My typical approach for testing GraphQL queries is to import and test each query’s resolver function individually, as if it were just another function in my application.

Here’s an example to help paint a more complete picture:


const { bedCount } = require('...');

describe('Unit.bedCount', () => {
    it('it counts beds', async () => {
        expect.assertions(1);
        let user = await createTestUser();
        let unit = await Unit.model.create({ _id: 1, name: 'n1' });
        await Bed.model.create({ _id: 2, unitId: 1, name: 'b1' });
        await Bed.model.create({ _id: 3, unitId: 1, name: 'b2' });

        let result = bedCount(unit, {}, { user });
        expect(result).toEqual(2);
    });
});

Our test is verifying that a bedCount edge off of our Unit type returns the correct number of beds that live under that unit. We test this by manually inserting some test data into our database, importing the bedCount resolver function, and manually calling bedCount with the correct root (unit), args ({}), and context ({ user }) arguments. Once we have the result, we verify that it’s correct.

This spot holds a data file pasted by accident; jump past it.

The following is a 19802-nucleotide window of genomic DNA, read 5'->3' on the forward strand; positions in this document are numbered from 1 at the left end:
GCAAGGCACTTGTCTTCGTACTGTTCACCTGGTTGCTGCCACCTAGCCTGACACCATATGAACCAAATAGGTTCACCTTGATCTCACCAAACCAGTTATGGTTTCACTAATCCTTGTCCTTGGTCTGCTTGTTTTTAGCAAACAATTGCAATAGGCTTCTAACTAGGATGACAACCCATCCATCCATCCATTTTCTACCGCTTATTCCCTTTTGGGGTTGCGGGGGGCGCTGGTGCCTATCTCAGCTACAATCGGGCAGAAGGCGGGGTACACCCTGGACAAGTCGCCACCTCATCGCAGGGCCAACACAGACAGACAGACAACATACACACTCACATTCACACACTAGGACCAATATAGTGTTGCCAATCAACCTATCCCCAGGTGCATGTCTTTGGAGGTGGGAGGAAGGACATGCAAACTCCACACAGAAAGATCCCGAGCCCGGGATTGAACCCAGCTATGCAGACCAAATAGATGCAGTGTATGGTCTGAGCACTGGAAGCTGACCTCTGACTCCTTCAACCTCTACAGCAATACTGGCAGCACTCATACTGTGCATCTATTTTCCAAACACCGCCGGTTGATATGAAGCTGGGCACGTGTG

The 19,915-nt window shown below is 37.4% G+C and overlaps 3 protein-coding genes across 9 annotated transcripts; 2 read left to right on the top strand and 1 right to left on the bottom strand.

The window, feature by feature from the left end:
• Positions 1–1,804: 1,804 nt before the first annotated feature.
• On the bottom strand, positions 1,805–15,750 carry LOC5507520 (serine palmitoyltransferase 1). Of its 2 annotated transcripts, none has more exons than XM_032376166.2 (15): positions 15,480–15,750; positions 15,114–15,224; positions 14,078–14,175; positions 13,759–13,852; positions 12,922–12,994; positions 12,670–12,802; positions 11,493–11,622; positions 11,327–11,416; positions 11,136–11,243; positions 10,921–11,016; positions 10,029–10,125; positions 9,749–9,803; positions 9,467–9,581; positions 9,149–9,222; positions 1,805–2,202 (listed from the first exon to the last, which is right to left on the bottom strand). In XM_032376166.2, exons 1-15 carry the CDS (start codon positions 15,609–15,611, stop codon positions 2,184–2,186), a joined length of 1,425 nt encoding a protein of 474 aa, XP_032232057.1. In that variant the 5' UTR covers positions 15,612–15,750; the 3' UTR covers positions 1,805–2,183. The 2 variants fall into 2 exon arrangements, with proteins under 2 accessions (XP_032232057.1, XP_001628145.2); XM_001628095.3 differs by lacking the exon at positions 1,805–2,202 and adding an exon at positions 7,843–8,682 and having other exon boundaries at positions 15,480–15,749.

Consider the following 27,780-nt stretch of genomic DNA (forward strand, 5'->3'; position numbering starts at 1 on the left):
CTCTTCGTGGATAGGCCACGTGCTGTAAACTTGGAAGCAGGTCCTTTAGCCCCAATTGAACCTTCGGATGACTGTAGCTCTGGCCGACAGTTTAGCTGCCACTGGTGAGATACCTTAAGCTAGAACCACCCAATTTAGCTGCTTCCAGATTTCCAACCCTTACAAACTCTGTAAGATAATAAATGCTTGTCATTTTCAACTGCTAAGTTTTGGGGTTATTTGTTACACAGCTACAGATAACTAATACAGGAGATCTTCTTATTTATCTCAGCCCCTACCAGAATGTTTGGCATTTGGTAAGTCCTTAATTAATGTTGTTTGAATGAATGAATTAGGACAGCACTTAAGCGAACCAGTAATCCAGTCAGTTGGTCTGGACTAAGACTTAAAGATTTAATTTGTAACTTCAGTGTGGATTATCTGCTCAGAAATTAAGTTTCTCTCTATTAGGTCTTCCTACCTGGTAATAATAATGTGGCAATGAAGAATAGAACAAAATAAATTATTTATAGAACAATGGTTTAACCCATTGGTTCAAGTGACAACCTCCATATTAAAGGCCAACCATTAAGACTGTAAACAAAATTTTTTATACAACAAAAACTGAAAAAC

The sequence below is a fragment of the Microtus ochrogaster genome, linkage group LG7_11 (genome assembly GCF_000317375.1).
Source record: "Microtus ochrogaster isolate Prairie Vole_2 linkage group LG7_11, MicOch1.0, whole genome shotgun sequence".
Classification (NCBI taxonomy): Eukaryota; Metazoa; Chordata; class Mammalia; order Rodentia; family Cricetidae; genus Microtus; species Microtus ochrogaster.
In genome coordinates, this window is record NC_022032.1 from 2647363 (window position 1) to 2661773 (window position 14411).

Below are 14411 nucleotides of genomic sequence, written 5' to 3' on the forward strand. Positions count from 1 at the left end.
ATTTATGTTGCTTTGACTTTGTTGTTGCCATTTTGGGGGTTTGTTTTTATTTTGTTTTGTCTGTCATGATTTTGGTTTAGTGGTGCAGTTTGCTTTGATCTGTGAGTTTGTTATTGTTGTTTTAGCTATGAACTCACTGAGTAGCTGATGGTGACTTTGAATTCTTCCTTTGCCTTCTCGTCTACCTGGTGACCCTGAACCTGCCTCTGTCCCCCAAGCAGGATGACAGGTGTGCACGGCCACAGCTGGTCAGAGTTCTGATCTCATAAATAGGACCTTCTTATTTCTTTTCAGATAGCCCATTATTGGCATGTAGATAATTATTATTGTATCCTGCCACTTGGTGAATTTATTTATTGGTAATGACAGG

All’s well and good here.

However, things start to get more complex when the result of our query increases in complexity. We very quickly have to start flexing our Jest muscles and writing all kinds of complex matchers to verify the contents of our result.

What’s more, by testing our resolver function directly, we’re only testing half of our GraphQL endpoint. We’re not verifying that our schema actually contains the edge we’re trying to test, or the fields we’re trying to fetch off our our result type.

Thankfully, there’s a better way to test these queries. Using Jest snapshots we can refactor our original test into something like this:


describe('Unit.bedCount', () => {
    it('it counts beds', async () => {
        expect.assertions(1);
        let user = await createTestUser();